I highly recommend The Writer’s Jungle from Brave Writer, which outlines the various stages of writing and what to expect from your student at different ages and stages of development.

Math for Middle School

In middle school math, it’s all about wrapping up the last of the new arithmetic skills and working on pre-algebra skills.

Some students will be ready for Algebra in middle school. Some will not be ready until high school- if they are going to be algebra students.

If your student does take Algebra in middle school, make sure to count the credit as a high school math credit. High school math credits begin with Algebra.

If your student will not be taking Algebra, then high school math credits come from whatever math they pursue while in high school. However, non-Algebra math before high school cannot be counted for high school credit.

Bottom line? If your middle schooler takes Algebra, they get high school credit for the course.

  • Math Journaling in Homeschool Math– We use math journals to record real life math applications and to incorporate writing into math. This post has ideas for how to use math journals in your homeschool.
  • The Making of a Wizard & the Crafty Side of Math– This post is also known as how to teach math to creative people. I have found with our daughter that the more she needs math for her creative endeavors, the more she is willing to stick with learning it. This approach has been wildly successful with her. She’s applying to design school this year and bearing down on Calculus for her senior year. Crafty math has been a key to her achievements.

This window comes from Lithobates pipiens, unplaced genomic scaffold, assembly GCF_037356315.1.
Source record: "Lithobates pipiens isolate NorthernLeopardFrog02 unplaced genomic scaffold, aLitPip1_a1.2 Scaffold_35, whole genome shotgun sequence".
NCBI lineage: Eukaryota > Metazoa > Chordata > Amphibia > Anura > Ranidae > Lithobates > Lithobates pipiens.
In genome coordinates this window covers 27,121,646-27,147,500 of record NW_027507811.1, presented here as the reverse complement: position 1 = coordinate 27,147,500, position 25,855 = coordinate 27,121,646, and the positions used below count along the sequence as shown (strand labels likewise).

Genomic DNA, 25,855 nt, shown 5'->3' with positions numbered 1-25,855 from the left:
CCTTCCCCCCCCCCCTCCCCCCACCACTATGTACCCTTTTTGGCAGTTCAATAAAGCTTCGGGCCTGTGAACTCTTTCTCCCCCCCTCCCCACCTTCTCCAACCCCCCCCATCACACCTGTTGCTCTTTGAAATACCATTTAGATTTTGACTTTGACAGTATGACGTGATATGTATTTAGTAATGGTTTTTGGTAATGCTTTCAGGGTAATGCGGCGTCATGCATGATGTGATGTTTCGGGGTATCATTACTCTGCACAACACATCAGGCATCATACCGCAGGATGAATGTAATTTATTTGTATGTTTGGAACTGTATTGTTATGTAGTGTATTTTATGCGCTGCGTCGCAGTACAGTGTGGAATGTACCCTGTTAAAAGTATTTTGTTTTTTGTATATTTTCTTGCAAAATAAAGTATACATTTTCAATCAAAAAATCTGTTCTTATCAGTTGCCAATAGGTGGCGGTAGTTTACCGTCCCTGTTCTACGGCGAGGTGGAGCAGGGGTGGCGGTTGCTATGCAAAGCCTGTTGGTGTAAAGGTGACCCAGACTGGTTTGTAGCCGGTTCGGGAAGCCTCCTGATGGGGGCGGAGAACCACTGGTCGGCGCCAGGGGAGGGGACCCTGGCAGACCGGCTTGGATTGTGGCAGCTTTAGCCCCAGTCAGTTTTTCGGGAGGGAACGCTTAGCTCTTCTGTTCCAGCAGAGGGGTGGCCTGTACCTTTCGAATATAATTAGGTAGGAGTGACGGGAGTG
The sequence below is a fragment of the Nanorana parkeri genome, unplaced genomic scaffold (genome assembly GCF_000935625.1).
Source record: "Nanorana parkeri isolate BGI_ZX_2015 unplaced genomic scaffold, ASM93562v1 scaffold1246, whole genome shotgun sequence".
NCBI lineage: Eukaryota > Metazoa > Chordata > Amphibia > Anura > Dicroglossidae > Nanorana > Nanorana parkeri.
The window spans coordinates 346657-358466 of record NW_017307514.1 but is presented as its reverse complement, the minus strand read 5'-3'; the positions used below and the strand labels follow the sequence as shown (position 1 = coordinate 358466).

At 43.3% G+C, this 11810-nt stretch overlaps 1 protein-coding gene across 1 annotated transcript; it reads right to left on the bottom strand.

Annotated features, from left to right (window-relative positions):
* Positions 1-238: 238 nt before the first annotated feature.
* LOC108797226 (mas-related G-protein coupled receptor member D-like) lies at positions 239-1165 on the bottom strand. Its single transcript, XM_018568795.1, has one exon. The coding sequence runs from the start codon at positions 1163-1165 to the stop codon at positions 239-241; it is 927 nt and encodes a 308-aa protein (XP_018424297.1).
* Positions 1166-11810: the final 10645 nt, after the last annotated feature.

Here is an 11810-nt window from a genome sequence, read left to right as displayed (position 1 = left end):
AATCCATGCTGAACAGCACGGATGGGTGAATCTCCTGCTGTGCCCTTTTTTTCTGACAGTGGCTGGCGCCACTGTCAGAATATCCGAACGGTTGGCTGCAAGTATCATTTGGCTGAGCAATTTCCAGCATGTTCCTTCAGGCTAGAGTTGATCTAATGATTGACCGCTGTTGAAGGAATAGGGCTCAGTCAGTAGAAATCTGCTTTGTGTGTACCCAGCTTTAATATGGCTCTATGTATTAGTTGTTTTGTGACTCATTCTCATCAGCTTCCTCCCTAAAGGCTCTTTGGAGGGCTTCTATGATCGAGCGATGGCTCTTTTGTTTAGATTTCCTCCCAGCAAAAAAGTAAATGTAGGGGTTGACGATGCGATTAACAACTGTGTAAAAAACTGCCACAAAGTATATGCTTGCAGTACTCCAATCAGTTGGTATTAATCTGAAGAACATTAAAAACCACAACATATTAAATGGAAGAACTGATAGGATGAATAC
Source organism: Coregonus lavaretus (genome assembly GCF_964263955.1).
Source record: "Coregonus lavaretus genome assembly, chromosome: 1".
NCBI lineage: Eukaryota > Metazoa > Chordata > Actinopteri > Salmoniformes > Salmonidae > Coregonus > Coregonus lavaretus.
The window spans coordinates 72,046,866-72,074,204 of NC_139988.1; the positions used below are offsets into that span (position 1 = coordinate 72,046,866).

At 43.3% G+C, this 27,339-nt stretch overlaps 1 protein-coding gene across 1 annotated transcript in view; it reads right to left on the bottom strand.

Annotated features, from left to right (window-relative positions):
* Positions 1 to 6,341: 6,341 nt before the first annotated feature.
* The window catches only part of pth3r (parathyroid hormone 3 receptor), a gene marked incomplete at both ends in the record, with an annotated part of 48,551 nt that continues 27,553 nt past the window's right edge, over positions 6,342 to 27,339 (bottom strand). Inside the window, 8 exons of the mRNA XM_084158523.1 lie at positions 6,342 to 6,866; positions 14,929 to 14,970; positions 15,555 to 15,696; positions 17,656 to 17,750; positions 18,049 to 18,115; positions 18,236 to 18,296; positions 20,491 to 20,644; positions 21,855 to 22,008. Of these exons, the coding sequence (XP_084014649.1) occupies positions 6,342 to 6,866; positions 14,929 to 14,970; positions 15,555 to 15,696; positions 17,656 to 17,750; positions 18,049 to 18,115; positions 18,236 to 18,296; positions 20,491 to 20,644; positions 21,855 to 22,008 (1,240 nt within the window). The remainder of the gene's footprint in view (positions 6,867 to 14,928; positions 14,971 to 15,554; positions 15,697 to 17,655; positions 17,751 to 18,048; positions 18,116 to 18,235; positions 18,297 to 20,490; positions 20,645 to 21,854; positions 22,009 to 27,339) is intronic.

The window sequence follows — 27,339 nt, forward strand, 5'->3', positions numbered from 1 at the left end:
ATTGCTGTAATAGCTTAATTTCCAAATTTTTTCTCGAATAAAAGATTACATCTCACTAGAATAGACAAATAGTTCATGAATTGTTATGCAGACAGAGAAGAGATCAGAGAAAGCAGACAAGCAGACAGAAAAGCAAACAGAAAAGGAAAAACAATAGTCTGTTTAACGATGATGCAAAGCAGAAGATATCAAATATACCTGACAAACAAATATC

Science & History for Middle School

I’ve couple these subjects together because they are more content oriented than skill oriented. In the middle school years, you are still laying the foundation with more detail than before.

Most things taught in middle school are things that were started in elementary school and they will be repeated in high school.

Traditionally speaking, students experience a year of general physical science, a year of life science, and a year of earth science in middle school.

However, at this stage, you can still do unit study science while hitting all those areas. Remember that your middle schooler will be revisiting course work in high school. Your job is still exposure at this age to lay the ground work for high school credits.

  • The Snake Project– an 8th grade life science course which our rising senior designed based on the care of her wild caught garter snake.
  • How to Teach Science through the Lives of Scientists– we often teach science concepts by studying the scientists who work with them. This has been a wonderful, comprehensive, and authentic approach to science in our homeschool. Plus, you’ll learn a lot of history along the way.

Technology for Middle School

It’s hard to miss the use of technology in our world today. Middle schoolers are at a prime age to begin using technology for more sophisticated purposes.

Most of our kids are savvy tech users from an early age at this point in our culture.

The trick when it comes to computers and tablets is to focus our students on being producers using technology versus primarily being consumers of technology.